Incident Response Exercises Not Taken Seriously by Business Leaders

Only 2% of organizations have run incident response scenarios related to the pandemic response.

According to research by Immersive Labs of 402 organizations, nearly 40% are not fully confident in their teams training to handle a data breach if one occurred, and 65% of exercises consist of reviewing PowerPoint slides.

In an email to Infosecurity, Heath Renfrow, director and vCISO at the Crypsis Group, said incident response is one of the pillars of a sound information security program, and it needs to be taken more seriously—not only among the organization’s information security team, but all the way to the CEO and board of directors.

“It is evident from the incident response cases we assist with daily that incident response is frequently viewed strictly as information security/IT’s responsibility, rather than from an overall business perspective,” he said. “This is unfortunate, because many across the business—from leadership to legal, communications and HR staff—have a potential role to play and can help influence better outcomes and the right cultural mindset to be better prepared for an incident.”

Renfrow said that to build stronger programs, incident response plans and playbooks should be developed and exercised at a broad company level — but that requires buy-in from the top leadership.

He recommended an approach, in order to achieve buy-in, to first run tabletop exercises just among the information security team to refine the plan, taking the lessons learned and updating the documents. Next, identify a “champion” in the executive ranks — a cybersecurity advocate who is influential among leadership and sit down with inside or outside counsel and discuss the various scenarios the company could face from a range of cyber-attacks and the ramifications of each (e.g. downtime, reputational loss, regulatory notifications, sensitive information exposed, etc).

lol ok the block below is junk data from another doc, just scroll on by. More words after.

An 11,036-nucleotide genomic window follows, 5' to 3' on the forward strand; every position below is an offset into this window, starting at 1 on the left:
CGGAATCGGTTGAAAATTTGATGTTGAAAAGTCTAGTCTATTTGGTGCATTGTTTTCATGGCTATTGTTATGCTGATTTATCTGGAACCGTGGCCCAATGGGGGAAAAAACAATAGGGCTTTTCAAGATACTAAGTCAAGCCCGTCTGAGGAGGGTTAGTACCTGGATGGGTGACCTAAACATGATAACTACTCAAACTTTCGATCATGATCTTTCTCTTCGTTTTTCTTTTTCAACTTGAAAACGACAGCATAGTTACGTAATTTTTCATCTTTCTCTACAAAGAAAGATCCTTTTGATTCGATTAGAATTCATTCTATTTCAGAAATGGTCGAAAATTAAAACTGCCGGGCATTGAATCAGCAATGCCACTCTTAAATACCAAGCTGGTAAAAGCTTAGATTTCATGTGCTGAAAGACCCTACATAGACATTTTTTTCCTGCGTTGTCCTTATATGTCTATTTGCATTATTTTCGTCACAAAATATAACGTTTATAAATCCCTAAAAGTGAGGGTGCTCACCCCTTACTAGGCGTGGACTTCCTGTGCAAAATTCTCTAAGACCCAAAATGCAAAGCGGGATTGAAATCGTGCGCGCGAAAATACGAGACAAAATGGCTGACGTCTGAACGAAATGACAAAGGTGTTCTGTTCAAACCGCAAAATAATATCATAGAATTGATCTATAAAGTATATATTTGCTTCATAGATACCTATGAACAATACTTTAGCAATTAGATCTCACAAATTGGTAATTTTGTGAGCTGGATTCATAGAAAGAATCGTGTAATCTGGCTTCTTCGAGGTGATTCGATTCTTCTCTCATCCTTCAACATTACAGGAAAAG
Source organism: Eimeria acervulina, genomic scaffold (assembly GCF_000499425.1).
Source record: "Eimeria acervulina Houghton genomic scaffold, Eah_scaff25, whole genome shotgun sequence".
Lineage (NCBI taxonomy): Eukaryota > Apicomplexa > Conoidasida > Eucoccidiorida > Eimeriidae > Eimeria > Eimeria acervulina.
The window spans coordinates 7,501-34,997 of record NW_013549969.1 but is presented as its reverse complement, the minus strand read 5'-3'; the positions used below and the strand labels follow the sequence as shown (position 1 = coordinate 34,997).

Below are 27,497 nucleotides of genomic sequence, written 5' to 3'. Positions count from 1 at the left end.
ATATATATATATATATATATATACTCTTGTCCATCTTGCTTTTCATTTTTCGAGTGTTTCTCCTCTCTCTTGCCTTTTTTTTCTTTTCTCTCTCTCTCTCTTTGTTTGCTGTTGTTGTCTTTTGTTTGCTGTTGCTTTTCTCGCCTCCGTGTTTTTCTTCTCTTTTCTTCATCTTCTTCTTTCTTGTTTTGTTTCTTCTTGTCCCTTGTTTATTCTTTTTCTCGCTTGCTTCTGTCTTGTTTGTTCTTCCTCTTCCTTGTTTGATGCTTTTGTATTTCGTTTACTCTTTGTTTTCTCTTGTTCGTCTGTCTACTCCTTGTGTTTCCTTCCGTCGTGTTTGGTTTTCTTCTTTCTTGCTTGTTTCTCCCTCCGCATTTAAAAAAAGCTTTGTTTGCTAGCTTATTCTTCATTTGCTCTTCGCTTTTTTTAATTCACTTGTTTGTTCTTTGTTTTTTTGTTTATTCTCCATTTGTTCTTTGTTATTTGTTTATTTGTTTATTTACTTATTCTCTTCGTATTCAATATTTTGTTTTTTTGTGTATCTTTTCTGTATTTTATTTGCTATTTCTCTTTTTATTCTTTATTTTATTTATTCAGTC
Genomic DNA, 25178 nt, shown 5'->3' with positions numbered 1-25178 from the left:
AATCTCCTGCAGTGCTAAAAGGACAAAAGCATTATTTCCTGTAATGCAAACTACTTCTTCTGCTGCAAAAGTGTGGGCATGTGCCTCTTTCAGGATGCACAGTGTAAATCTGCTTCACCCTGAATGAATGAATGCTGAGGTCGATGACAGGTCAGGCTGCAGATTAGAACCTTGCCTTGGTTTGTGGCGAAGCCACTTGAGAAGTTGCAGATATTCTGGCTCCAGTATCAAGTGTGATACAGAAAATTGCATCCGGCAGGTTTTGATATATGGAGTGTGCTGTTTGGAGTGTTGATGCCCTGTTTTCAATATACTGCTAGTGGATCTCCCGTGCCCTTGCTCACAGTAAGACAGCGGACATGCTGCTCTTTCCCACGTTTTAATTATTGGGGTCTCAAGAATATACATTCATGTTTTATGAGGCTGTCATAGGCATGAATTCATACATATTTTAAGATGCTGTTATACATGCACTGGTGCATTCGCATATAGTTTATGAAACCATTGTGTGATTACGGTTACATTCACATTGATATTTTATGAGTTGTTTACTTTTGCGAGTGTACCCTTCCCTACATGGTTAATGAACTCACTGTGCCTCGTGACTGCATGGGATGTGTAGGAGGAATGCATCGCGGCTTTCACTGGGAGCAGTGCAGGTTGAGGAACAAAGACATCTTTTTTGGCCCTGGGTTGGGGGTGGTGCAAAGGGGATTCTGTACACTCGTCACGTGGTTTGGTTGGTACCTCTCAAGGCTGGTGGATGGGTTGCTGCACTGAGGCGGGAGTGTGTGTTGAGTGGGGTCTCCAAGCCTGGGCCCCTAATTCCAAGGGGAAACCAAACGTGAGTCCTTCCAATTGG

“With that information in hand, security teams can work with their identified champion to get executive leadership educated on those risks and bought into an incident response tabletop exercise,” he said.

The Immersive Labs research also found that 61% of respondents think having an incident response plan is the single most effective way to prepare for a security incident, however when they do perform crisis exercises, nearly 40% of all senior security leaders surveyed said the last exercise generated no action from the business.

Also a quarter of organizations ran crisis exercises without senior cybersecurity leadership in attendance, and only 20% of exercises involved communications team members.

James Hadley, CEO of Immersive Labs, said: “With three-quarters of organizations agreeing that business continuity was at the forefront of their minds, it is time to close the gap between attackers and defenders and shake up the outdated status quo. This requires faster, shorter crisis drills run with the people you will be standing shoulder to shoulder with when the worst happens. Crisis exercises must be made more contemporary.

“Dusting off the three-ring binder crisis plan does not cut it today. In the first 30 minutes of a crisis, it is highly unlikely you’re thinking of your plan. It’s the real-life, crisis simulation training that prepares organizations to effectively respond to security incidents.”

Renfrow said a company-wide incident response exercise should include legal, HR, communications, and all senior business executives including the CEO, and should be focused on a plausible cyber-incident, for example, a ransomware attack, and walk through the chain of events and response by the entire organization. It should also include the steps needed to engage (as applicable) any retained cyber insurance companies, outside counsel, and incident response providers.

“These exercises truly do open the eyes of executive leadership, and most of the time they really start seeing cybersecurity as an asset to the business that is vital to the overall success of the organization,” Renfrow said.

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